“The whole goal of this program was, how can we work with the nursing homes, really try and hold them accountable,” said Nieukirk. “When those patients got there, they were doing everything that they could to really keep them there and not have them get readmitted to the hospital.”

Physiatry and cost share programs

Physiatry as a practice aims to get those high acuity patients, rehab patients, to their highest level of functionality so they can get stronger, do therapy and really improve activities of daily living.

On top of that, groups like Puzzle and Comprehensive aim to reduce costly readmissions while improving patient health among underserved populations, and reducing the cost of care across the continuum, Afzal said, pillars of cost share programs like ACO and TEAM.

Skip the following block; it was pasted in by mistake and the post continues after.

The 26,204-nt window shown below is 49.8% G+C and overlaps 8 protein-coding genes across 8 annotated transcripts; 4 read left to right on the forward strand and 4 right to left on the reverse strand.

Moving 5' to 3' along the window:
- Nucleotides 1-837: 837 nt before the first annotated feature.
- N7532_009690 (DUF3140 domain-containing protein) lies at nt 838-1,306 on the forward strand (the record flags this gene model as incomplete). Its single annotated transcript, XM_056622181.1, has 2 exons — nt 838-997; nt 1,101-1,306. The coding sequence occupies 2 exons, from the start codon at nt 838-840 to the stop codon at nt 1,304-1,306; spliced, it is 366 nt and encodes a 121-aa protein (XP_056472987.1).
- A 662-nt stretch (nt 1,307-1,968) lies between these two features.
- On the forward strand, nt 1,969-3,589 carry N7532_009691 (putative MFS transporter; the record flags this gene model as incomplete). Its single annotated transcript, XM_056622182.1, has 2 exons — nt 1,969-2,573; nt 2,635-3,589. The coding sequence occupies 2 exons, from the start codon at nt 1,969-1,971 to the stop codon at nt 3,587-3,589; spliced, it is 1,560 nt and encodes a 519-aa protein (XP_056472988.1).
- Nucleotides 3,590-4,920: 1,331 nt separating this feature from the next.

The ACO Reach model uses more of an innovative payment approach to support care delivery coordination particularly in underserved communities, he said. Physiatry groups contribute to these efforts.

“​​And then from a provider leadership and governance perspective, the ACO Reach model requires 75% control of each ACO’s governing body to be held by providers,” added Afzal. “Physiatry groups, because they have that specialized expertise, they’re really uniquely specialized to lead these care initiatives, and drive a lot of that clinical excellence.”

The program has impacted quality measures as well, Hughes said, in terms of functionality and mobility since Puzzle physiatrists work with different patient populations in the building, those that are more post-acute and those that are more long-term care.

There appears to be a better team approach to collaborative care, Hughes noted, and better outcomes within and outside of the facility.

“It almost escalates the immediacy of care by having them on site in our buildings. Typically, a medical director is not rounding daily, and having Puzzle Health be those eyes, those boots on the ground for us has really, really helped those outcomes.

Having physiatrists in-house means less trips to specialists, to the cardiologist or nephrologist, again helping outcomes, said Hughes.